See: Facebook. Every time they touch that turd, it's clunkier and less worthwhile than before they jackassed around with it. Here's hoping Pandora's developers aren't so dense.

  • Tyler

    Hopefully they realize they forgot the notification bar and when they add it, its expandable for people running 4.1 and up. Lock-screen stuff would be nice but considering I can view the notification bar from the lock-screen it wouldn't be terrible if it was forgotten a little bit longer.

  • sprior

    I've been a Pandora One subscriber for a couple of years, love the service and listen for 10-20 hours a week from my desktop PC, but as long as their Android app requires "add or modify calendar events and send email to guests without owners' knowledge" permissions there's NO FREAKING WAY I'M INSTALLING THAT ON MY PHONE!!! I don't care if they claim they won't do anything I don't want with that permission, they can't have it.

    • http://www.androidpolice.com/ David Ruddock

      Yeah, a multi-million dollar company with a reputation at stake is going to use its app to send random emails to people on your behalf and create calendar events it'll invite all your friends to without your permission. Tinfoil hats are available on the way out.

      • another dave

        David, you sound like an ignorant jerk. The review says the app needs performance improvements and it doesn't have basic features like lock screen widget and notification controls; so we know the code and the team behind it aren't top tier. It's very possible for a glitch on their end to cause problems via these unnecessary permissions.

        And then... The idea that there would be any kind of public outcry from an app going rogue -- and enough of an outcry to push the developer's hand -- is completely out of touch with reality. How many articles have been published both in tech niches and in mainstream news sources about app insecurities...and what has been the outcome? A ton of articles have been published, and it has largely fallen on deaf ears.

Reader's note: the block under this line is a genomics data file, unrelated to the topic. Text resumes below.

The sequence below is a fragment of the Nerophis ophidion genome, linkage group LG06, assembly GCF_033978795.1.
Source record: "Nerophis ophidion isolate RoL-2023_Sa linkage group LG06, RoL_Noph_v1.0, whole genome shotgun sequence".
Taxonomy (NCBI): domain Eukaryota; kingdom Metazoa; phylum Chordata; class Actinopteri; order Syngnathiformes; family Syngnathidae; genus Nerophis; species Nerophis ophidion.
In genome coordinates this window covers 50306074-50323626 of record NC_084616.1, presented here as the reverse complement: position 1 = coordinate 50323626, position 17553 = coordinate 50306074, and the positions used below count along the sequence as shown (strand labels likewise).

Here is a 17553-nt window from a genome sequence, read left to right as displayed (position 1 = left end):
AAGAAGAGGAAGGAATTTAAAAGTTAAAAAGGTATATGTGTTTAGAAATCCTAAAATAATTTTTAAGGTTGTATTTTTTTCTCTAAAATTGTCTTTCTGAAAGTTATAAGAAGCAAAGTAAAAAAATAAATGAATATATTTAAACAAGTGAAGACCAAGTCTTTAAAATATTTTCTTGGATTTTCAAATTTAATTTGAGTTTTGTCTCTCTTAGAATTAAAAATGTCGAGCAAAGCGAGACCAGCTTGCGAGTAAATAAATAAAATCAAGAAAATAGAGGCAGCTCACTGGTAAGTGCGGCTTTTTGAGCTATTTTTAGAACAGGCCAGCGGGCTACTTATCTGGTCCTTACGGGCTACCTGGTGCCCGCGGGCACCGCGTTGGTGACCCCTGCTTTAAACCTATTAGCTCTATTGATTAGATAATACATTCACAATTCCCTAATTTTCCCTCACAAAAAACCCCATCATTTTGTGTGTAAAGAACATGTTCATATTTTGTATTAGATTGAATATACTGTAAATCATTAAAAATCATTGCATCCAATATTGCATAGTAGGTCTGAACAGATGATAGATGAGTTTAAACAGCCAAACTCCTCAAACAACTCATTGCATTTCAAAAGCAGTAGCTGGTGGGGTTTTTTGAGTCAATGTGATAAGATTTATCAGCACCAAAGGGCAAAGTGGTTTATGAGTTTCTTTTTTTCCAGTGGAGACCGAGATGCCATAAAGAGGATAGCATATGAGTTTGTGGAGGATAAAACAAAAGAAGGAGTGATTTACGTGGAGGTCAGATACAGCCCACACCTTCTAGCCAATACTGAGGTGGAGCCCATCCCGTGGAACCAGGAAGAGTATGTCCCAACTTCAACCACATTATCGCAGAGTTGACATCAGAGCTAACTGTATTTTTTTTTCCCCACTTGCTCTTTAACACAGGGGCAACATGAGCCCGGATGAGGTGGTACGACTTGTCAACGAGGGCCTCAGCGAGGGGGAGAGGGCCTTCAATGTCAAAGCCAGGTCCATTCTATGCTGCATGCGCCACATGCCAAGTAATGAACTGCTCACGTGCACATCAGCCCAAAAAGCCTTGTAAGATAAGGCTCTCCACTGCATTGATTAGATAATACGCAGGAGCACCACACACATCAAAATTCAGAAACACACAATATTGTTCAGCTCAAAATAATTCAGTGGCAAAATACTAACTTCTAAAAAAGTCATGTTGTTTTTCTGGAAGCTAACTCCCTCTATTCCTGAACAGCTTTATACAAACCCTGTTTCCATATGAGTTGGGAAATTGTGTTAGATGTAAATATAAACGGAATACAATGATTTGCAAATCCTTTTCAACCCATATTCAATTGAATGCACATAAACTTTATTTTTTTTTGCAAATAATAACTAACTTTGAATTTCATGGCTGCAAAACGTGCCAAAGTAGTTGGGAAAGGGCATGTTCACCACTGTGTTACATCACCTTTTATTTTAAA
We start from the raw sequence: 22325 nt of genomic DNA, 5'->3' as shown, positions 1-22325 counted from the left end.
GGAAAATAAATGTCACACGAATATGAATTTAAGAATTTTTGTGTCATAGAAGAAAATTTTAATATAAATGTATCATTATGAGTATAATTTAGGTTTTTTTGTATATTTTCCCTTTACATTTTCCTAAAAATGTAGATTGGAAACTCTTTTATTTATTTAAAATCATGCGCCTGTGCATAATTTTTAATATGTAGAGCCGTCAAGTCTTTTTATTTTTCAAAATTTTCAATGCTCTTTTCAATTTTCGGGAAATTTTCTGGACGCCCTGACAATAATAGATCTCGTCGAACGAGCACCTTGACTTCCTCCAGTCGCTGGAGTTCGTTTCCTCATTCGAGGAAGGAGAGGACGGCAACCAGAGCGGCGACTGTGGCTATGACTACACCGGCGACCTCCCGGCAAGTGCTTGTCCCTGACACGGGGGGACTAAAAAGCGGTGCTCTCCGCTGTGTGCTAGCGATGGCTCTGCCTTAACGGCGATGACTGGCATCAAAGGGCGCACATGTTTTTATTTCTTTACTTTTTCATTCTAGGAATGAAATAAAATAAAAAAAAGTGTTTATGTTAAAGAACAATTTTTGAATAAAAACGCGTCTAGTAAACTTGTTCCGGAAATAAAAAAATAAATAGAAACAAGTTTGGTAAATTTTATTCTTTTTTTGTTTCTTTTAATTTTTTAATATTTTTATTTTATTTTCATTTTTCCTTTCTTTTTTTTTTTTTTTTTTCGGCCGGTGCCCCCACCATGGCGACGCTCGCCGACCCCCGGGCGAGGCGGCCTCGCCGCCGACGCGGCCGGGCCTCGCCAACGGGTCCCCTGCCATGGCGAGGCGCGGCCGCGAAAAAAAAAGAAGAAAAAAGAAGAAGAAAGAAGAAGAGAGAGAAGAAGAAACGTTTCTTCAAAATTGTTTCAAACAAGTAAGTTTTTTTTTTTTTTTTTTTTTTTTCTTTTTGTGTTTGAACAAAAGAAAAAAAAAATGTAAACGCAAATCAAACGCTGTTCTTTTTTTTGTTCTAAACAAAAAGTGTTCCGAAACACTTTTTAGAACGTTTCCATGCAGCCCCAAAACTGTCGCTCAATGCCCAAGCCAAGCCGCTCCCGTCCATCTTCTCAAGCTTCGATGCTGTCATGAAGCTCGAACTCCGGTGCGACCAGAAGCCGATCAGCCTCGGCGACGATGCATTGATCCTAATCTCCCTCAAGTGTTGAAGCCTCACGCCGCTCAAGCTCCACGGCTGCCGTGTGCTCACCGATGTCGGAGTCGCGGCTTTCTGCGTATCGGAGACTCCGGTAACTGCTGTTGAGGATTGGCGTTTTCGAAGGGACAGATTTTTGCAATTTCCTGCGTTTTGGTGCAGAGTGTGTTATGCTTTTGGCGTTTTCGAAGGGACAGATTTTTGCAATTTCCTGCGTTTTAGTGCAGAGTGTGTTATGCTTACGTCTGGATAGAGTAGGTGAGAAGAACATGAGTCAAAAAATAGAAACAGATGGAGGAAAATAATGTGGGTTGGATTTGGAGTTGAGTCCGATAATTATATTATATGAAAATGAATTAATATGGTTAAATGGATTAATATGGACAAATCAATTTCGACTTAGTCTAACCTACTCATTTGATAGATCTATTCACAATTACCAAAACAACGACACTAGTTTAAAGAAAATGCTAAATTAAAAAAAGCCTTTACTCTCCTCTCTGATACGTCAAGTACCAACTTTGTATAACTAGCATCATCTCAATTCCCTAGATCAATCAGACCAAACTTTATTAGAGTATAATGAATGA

If you feel fine giving every Tom, Dick, and Harry all the permissions they could ever ask for, go right ahead. People who understand programming, or who have seen the depth of bad management decisions, or who have some sense of principles about these thongs will politely disagree. If you're going to post under an AP staff banner, it would serve you well to learn to politely disagree as well.

        • Linkri

          You sound like a paranoid jerk. I feel bad that you are so easily worried by such meaningless details.

  • https://twitter.com/#!/psycho_maniac_ Jerry Lange

    Even sound cloud has lock screen controls. Wtf!

  • squiddy20

    "The fact that you have to pull up the lower bar in the player to adjust volume isn't so bad in and of itself..." Or you could, you know, just hit up/down on the volume rocker to change the volume. -_-

    "Why can I stream 192Kbps audio with Pandora One on the desktop, but only a maximum of 64Kbps AAC over mobile, regardless of account type or connection?" Not sure of the bit rate, but have you tried going into settings and checking "Higher Quality Audio"? Seems that *might* solve that problem.

    • http://www.androidpolice.com/ David Ruddock

      64Kbps is the max - that is "higher quality audio." You think I don't know how to check a settings menu?

      And yes, you could hit the volume rocker, but how does that excuse the difficulty of bringing up the slider? That's completely irrelevant.